With the release of the film version of his 1929 novel Who passed, there is renewed interest in the work of author Nella Larsen. But it is another of his plays, the short story “Sanctuary”, published in 1930, which is the most controversial. The story entangled Larsen in an accusation of plagiarism and, as literary scholar Hildegard Hoeller explains, “sparked a scandal from which she – as many critics pointed out – would never quite recover.” .
The story that sparked the controversy was British writer Sheila Kaye-Smith’s “Mrs. Adis”, published eight years earlier. The stories of Kaye-Smith and Larsen share a similar premise: a man walks into a house isolated trying to hide from the police after a robbery and shooting. The house is occupied by a woman who agrees to hide the man. In the end, she discovers that the person who was shot is her son and that ‘she helped her murderer. And as American literary scholar Kelli A. Larson points out, reading the two stories, “the similarities [are] too many to be a coincidence.
So, case closed? It might not be that simple.
When Larsen’s story started to circulate, it caused a stir in the literary world. The accusations of plagiarism came almost instantly. Letters full of gossip flew between literary figures, who were shocked that this talented rising star resorted to theft. In a letter to writer Countee Cullen, arts patron and teacher Harold Jackman wrote: “If you can get your hands on the Forum and Smith’s book do and compare them. But isn’t that a terrible thing? Forum, the newspaper that published “Sanctuary,” did a full investigation of the story, both the final work and the early drafts. The newspaper even published a response from Larsen, with the editors concluding that it was really just a coincidence. But the bigger question persisted: if it wasn’t plagiarism, how did it happen?
Many scholars readily acknowledge the similarities between the two stories, but is that because the story never really belonged to either woman? In his explanation published in the Forum, Larsen claimed that the story came to him as folklore. Prior to her writing career, Larsen was a nurse, and this story was told to her by a patient between 1912 and 1915. As Larson writes, the explanation was that the story was actually part of black “almost folklore.” existing in hundreds of versions, [Larsen] further postpones the origin of the story, refusing that it can have a specific property because “anyone could have written it at any time.”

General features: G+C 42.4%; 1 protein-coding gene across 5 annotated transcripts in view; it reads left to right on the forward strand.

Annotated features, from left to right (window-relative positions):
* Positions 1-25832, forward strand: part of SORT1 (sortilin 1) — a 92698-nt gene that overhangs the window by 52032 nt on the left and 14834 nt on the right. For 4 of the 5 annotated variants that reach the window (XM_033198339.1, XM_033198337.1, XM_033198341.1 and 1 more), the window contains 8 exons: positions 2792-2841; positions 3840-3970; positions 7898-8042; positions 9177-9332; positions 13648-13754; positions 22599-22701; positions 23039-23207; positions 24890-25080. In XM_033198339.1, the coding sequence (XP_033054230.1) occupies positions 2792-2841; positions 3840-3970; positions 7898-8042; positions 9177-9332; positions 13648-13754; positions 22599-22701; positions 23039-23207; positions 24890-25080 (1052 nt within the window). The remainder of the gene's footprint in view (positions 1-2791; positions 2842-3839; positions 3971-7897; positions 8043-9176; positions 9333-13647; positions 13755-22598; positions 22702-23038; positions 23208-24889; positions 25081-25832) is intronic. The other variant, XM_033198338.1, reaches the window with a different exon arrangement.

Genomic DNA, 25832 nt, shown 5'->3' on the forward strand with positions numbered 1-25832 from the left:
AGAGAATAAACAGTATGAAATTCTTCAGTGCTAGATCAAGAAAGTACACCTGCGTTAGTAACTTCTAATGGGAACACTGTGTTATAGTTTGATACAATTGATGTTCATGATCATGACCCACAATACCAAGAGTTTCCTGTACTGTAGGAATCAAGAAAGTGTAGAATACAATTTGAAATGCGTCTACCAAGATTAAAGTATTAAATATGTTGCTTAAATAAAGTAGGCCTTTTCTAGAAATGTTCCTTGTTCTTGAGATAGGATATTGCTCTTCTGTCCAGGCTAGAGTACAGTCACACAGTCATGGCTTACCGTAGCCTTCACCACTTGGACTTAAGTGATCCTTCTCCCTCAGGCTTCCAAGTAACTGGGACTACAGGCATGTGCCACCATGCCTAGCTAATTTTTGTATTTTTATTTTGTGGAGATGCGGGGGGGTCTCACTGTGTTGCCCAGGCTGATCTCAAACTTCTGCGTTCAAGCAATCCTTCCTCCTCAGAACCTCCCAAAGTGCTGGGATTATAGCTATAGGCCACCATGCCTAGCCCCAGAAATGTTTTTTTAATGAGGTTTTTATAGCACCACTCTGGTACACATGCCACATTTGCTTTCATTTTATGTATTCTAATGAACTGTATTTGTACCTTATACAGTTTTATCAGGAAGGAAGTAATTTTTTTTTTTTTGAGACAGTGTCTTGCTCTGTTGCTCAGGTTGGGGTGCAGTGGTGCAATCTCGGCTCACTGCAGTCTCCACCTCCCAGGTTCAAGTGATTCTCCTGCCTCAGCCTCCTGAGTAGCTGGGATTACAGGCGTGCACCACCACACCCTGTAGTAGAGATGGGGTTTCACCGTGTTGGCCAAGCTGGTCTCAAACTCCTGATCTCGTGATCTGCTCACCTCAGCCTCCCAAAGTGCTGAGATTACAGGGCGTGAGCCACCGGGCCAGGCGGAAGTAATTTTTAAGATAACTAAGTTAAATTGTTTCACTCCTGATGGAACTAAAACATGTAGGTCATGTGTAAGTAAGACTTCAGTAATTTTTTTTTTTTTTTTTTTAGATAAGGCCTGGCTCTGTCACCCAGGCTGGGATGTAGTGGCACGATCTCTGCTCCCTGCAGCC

Researcher Rosemary V. Hathaway agrees, saying Larsen’s story is firmly rooted in folk lore. “In the case of ‘Sanctuary,’ she writes: ‘Trusting both the tale and the storyteller supports an interpretation of the story like Larsen’s literary tale of an oral tale. Even Kaye-Smith admitted that the story wasn’t entirely her own either, recounting how she first stumbled upon the story in an account by a 17th-century French bishop.
Many scholars today argue that Larsen’s story fits into the modernist tradition of adaptation and, as Larson suggests, it “embarked on a literary tradition that was successfully employed by writers long before and after his time ”. But subsequent reflections on the merits of the story came too late for Larsen. As Hathaway writes, “Although Larsen wrote three more novels in the early 1930s, none of them were accepted for publication, and Larsen eventually resumed the nursing career she had left behind. years ago ”.
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By: Hildegard Hoeller
African-American Journal, vol. 40, n ° 3 (autumn 2006), pp. 421-437
The Johns Hopkins University Press on behalf of the African American Review (University of St. Louis)
By: Kelli A. Larson
Journal of Modern Literature, vol. 30, n ° 4, Reading the margins of modernism (summer 2007), pp. 82-104
Indiana University Press
By: Rosemary V. Hathaway
The Journal of American Folklore, Vol. 130, n ° 517 (summer 2017), pp. 255-275
University of Illinois Press on behalf of the American Folklore Society